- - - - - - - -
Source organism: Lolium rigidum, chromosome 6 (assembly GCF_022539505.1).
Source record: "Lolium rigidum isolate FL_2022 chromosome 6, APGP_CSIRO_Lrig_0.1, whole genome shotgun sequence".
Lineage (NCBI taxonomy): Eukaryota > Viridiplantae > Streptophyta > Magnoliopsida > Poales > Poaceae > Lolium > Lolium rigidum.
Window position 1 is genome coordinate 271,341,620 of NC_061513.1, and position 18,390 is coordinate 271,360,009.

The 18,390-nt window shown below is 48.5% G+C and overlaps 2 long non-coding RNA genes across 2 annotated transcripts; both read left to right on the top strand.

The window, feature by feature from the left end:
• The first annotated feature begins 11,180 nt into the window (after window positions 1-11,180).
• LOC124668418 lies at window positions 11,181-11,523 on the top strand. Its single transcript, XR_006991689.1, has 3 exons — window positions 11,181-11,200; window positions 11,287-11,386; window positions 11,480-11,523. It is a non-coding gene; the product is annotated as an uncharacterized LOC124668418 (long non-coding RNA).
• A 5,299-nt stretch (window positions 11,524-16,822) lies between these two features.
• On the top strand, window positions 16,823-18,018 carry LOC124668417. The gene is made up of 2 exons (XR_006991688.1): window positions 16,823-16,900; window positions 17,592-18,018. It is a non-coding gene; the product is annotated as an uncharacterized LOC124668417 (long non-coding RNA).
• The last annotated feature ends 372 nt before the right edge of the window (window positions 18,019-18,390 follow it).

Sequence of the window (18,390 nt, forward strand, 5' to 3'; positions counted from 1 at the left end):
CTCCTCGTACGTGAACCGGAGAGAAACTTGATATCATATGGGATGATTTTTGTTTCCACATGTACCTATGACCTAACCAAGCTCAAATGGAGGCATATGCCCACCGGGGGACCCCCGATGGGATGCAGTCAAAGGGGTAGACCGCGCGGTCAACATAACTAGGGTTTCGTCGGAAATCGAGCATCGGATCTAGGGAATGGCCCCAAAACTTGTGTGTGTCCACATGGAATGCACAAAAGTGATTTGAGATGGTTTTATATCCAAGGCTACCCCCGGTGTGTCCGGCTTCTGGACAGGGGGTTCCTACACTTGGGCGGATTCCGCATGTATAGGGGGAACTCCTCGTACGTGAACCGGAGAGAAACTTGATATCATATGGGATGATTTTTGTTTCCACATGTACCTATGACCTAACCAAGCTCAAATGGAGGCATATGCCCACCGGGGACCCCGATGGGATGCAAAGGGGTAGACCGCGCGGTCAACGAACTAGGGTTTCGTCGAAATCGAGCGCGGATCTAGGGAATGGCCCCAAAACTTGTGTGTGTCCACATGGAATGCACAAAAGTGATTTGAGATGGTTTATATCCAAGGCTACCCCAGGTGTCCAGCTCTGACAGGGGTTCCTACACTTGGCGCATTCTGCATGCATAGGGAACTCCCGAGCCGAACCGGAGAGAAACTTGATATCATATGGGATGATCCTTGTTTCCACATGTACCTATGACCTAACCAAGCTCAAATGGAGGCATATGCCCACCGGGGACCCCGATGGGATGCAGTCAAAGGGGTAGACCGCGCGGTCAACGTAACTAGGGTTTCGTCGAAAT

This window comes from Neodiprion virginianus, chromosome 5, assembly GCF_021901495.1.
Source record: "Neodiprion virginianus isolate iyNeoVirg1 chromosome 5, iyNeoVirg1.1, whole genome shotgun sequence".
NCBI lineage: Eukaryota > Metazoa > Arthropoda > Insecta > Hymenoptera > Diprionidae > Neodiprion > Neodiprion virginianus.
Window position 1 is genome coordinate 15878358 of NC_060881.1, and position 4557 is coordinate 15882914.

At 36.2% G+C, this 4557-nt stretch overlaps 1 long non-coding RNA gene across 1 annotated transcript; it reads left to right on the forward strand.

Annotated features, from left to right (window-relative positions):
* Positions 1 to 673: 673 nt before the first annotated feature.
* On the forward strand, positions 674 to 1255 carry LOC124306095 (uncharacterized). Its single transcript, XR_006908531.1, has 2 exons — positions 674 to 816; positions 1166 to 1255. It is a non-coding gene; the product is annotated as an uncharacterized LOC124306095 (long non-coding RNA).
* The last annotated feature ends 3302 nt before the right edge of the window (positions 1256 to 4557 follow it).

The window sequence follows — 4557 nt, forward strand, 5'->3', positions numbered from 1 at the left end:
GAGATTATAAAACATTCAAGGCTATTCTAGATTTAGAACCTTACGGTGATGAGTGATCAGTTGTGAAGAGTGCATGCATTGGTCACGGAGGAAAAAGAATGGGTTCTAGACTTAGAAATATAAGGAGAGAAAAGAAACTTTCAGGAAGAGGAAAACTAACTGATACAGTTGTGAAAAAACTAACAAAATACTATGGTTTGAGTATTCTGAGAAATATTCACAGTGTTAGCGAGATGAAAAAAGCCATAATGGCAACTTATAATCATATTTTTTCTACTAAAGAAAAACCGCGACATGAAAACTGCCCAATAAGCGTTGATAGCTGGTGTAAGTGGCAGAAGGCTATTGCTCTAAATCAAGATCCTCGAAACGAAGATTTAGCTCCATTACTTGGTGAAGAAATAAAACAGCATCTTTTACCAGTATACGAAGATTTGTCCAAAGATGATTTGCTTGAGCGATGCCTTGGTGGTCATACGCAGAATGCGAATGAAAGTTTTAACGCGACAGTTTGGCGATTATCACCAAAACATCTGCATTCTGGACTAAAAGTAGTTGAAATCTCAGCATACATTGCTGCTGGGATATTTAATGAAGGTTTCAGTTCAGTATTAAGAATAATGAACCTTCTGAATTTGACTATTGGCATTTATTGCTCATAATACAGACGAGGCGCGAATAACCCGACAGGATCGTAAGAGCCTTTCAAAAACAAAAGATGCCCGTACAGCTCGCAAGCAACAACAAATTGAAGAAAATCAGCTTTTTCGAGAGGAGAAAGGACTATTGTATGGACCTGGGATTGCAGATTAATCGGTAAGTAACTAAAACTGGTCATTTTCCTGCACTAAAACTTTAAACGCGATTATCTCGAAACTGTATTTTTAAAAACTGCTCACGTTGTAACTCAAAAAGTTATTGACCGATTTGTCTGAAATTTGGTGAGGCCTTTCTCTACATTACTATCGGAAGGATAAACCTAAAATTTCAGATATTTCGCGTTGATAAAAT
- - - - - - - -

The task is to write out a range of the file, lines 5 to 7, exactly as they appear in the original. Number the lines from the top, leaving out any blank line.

The 18,390-nt window shown below is 48.5% G+C and overlaps 2 long non-coding RNA genes across 2 annotated transcripts; both read left to right on the top strand.

The window, feature by feature from the left end:
• The first annotated feature begins 11,180 nt into the window (after window positions 1-11,180).